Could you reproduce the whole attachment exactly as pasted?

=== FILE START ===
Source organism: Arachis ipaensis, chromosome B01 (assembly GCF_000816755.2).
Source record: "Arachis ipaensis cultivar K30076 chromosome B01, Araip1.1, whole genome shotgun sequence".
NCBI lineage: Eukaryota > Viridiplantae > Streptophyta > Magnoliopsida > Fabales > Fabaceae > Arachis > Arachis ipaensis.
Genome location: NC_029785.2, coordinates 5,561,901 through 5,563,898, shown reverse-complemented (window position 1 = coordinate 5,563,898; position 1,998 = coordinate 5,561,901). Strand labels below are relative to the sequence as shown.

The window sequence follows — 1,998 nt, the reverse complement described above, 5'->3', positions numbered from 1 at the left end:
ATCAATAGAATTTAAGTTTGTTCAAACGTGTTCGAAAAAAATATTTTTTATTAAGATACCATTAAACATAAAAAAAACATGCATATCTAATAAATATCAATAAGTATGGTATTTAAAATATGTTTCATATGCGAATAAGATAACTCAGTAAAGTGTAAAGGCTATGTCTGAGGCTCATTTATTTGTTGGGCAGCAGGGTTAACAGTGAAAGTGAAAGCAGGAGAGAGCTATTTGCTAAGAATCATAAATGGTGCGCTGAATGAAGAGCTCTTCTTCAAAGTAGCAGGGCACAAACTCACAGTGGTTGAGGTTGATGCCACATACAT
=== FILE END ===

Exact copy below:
Source organism: Arachis ipaensis, chromosome B01 (assembly GCF_000816755.2).
Source record: "Arachis ipaensis cultivar K30076 chromosome B01, Araip1.1, whole genome shotgun sequence".
NCBI lineage: Eukaryota > Viridiplantae > Streptophyta > Magnoliopsida > Fabales > Fabaceae > Arachis > Arachis ipaensis.
Genome location: NC_029785.2, coordinates 5,561,901 through 5,563,898, shown reverse-complemented (window position 1 = coordinate 5,563,898; position 1,998 = coordinate 5,561,901). Strand labels below are relative to the sequence as shown.

The window sequence follows — 1,998 nt, the reverse complement described above, 5'->3', positions numbered from 1 at the left end:
ATCAATAGAATTTAAGTTTGTTCAAACGTGTTCGAAAAAAATATTTTTTATTAAGATACCATTAAACATAAAAAAAACATGCATATCTAATAAATATCAATAAGTATGGTATTTAAAATATGTTTCATATGCGAATAAGATAACTCAGTAAAGTGTAAAGGCTATGTCTGAGGCTCATTTATTTGTTGGGCAGCAGGGTTAACAGTGAAAGTGAAAGCAGGAGAGAGCTATTTGCTAAGAATCATAAATGGTGCGCTGAATGAAGAGCTCTTCTTCAAAGTAGCAGGGCACAAACTCACAGTGGTTGAGGTTGATGCCACATACAT